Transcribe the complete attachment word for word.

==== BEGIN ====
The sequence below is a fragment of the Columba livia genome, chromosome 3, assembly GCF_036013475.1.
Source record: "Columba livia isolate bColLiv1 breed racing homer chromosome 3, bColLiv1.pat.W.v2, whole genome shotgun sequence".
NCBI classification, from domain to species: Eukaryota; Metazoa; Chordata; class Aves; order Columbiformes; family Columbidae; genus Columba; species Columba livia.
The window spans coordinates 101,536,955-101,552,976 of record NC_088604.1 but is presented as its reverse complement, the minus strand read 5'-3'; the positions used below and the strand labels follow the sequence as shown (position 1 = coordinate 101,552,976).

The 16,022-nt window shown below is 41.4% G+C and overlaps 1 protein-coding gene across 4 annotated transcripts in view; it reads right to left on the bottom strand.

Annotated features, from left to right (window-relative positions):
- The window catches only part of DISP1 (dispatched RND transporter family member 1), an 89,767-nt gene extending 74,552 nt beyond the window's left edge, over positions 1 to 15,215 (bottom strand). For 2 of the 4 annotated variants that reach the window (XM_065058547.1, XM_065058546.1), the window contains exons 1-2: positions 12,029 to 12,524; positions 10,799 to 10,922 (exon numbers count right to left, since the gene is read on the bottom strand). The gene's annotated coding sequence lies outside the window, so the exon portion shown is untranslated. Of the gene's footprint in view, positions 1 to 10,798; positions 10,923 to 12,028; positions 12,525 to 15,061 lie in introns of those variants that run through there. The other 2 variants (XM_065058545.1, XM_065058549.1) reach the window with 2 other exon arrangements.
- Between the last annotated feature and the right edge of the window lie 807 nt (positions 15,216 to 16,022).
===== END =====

The sequence below is a fragment of the Columba livia genome, chromosome 3, assembly GCF_036013475.1.
Source record: "Columba livia isolate bColLiv1 breed racing homer chromosome 3, bColLiv1.pat.W.v2, whole genome shotgun sequence".
NCBI classification, from domain to species: Eukaryota; Metazoa; Chordata; class Aves; order Columbiformes; family Columbidae; genus Columba; species Columba livia.
The window spans coordinates 101,536,955-101,552,976 of record NC_088604.1 but is presented as its reverse complement, the minus strand read 5'-3'; the positions used below and the strand labels follow the sequence as shown (position 1 = coordinate 101,552,976).

The 16,022-nt window shown below is 41.4% G+C and overlaps 1 protein-coding gene across 4 annotated transcripts in view; it reads right to left on the bottom strand.

Annotated features, from left to right (window-relative positions):
- The window catches only part of DISP1 (dispatched RND transporter family member 1), an 89,767-nt gene extending 74,552 nt beyond the window's left edge, over positions 1 to 15,215 (bottom strand). For 2 of the 4 annotated variants that reach the window (XM_065058547.1, XM_065058546.1), the window contains exons 1-2: positions 12,029 to 12,524; positions 10,799 to 10,922 (exon numbers count right to left, since the gene is read on the bottom strand). The gene's annotated coding sequence lies outside the window, so the exon portion shown is untranslated. Of the gene's footprint in view, positions 1 to 10,798; positions 10,923 to 12,028; positions 12,525 to 15,061 lie in introns of those variants that run through there. The other 2 variants (XM_065058545.1, XM_065058549.1) reach the window with 2 other exon arrangements.
- Between the last annotated feature and the right edge of the window lie 807 nt (positions 15,216 to 16,022).